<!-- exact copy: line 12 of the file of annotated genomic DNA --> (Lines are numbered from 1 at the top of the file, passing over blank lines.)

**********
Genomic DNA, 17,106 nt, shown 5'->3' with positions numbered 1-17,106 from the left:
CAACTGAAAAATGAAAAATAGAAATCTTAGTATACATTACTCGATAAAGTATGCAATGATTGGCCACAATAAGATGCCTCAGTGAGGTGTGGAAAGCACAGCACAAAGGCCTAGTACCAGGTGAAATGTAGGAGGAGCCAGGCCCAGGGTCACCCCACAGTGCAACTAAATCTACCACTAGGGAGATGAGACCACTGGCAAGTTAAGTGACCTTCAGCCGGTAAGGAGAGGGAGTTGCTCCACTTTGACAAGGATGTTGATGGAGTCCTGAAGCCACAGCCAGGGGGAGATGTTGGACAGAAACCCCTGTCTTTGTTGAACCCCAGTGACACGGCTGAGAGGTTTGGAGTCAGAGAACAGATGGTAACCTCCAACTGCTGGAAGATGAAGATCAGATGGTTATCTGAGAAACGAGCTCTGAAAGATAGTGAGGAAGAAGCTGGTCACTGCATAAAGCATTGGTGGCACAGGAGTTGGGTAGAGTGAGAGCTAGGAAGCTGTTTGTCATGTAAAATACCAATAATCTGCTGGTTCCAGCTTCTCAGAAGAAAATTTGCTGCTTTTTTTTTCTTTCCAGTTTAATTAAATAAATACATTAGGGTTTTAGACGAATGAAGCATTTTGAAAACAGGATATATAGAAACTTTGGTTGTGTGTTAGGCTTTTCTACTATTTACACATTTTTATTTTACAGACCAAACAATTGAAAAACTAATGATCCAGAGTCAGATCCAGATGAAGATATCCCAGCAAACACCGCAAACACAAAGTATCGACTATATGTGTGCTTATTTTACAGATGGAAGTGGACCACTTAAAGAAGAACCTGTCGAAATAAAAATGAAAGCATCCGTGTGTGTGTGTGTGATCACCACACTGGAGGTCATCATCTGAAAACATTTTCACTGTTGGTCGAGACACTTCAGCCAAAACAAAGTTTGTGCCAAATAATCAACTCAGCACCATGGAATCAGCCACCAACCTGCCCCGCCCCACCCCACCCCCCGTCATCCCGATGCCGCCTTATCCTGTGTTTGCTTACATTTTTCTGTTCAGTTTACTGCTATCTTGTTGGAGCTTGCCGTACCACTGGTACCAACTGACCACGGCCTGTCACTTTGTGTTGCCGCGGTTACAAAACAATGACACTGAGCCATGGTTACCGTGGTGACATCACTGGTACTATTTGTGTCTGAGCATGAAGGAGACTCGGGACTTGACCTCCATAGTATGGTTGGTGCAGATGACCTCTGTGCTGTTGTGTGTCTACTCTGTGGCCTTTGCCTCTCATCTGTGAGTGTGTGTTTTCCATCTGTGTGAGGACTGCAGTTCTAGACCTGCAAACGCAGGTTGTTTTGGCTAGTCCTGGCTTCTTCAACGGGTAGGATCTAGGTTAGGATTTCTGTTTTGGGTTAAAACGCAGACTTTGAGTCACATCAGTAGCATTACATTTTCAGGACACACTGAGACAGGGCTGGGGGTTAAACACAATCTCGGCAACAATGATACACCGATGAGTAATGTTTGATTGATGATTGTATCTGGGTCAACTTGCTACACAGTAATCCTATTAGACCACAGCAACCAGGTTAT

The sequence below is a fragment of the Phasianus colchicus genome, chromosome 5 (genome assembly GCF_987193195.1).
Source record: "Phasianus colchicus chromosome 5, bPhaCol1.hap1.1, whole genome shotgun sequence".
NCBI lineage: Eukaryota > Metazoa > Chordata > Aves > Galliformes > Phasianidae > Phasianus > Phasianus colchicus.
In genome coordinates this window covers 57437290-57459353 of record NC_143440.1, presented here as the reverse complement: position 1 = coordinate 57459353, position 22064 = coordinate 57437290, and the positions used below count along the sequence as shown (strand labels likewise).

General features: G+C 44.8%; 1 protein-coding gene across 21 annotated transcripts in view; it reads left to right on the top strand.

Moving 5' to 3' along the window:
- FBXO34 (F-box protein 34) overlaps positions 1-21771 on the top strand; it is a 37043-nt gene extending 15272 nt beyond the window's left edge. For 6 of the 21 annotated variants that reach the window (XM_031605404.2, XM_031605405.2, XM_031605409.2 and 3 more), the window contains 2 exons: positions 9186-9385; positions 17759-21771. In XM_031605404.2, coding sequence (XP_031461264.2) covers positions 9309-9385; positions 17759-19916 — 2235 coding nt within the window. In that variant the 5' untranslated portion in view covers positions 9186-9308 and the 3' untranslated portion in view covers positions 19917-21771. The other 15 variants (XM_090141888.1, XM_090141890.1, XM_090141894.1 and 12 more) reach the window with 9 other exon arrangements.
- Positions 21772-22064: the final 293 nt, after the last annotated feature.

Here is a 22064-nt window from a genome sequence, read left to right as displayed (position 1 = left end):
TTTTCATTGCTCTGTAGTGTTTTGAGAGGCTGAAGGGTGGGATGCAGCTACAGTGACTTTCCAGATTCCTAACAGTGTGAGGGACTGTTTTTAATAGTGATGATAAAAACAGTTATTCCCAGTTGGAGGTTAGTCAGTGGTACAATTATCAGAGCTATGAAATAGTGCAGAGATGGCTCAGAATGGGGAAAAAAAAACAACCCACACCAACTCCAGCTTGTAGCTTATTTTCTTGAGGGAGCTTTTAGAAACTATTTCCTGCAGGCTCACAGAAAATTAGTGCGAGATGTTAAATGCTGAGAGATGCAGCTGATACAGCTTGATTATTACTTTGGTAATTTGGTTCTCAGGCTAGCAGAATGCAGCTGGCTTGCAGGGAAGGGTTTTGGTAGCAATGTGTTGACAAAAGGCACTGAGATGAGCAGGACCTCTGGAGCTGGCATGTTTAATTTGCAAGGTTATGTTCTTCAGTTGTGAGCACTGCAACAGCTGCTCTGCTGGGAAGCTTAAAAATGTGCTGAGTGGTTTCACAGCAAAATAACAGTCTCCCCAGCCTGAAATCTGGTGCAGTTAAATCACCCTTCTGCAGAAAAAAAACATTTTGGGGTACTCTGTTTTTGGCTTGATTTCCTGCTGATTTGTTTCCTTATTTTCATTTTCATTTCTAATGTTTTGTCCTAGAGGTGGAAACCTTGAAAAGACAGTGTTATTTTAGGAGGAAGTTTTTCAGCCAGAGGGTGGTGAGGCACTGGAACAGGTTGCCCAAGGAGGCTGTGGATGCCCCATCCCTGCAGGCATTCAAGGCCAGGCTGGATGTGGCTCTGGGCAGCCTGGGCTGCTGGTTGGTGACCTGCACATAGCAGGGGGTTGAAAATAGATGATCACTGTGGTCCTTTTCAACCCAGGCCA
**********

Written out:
TTTTCATTGCTCTGTAGTGTTTTGAGAGGCTGAAGGGTGGGATGCAGCTACAGTGACTTTCCAGATTCCTAACAGTGTGAGGGACTGTTTTTAATAGTGATGATAAAAACAGTTATTCCCAGTTGGAGGTTAGTCAGTGGTACAATTATCAGAGCTATGAAATAGTGCAGAGATGGCTCAGAATGGGGAAAAAAAAACAACCCACACCAACTCCAGCTTGTAGCTTATTTTCTTGAGGGAGCTTTTAGAAACTATTTCCTGCAGGCTCACAGAAAATTAGTGCGAGATGTTAAATGCTGAGAGATGCAGCTGATACAGCTTGATTATTACTTTGGTAATTTGGTTCTCAGGCTAGCAGAATGCAGCTGGCTTGCAGGGAAGGGTTTTGGTAGCAATGTGTTGACAAAAGGCACTGAGATGAGCAGGACCTCTGGAGCTGGCATGTTTAATTTGCAAGGTTATGTTCTTCAGTTGTGAGCACTGCAACAGCTGCTCTGCTGGGAAGCTTAAAAATGTGCTGAGTGGTTTCACAGCAAAATAACAGTCTCCCCAGCCTGAAATCTGGTGCAGTTAAATCACCCTTCTGCAGAAAAAAAACATTTTGGGGTACTCTGTTTTTGGCTTGATTTCCTGCTGATTTGTTTCCTTATTTTCATTTTCATTTCTAATGTTTTGTCCTAGAGGTGGAAACCTTGAAAAGACAGTGTTATTTTAGGAGGAAGTTTTTCAGCCAGAGGGTGGTGAGGCACTGGAACAGGTTGCCCAAGGAGGCTGTGGATGCCCCATCCCTGCAGGCATTCAAGGCCAGGCTGGATGTGGCTCTGGGCAGCCTGGGCTGCTGGTTGGTGACCTGCACATAGCAGGGGGTTGAAAATAGATGATCACTGTGGTCCTTTTCAACCCAGGCCA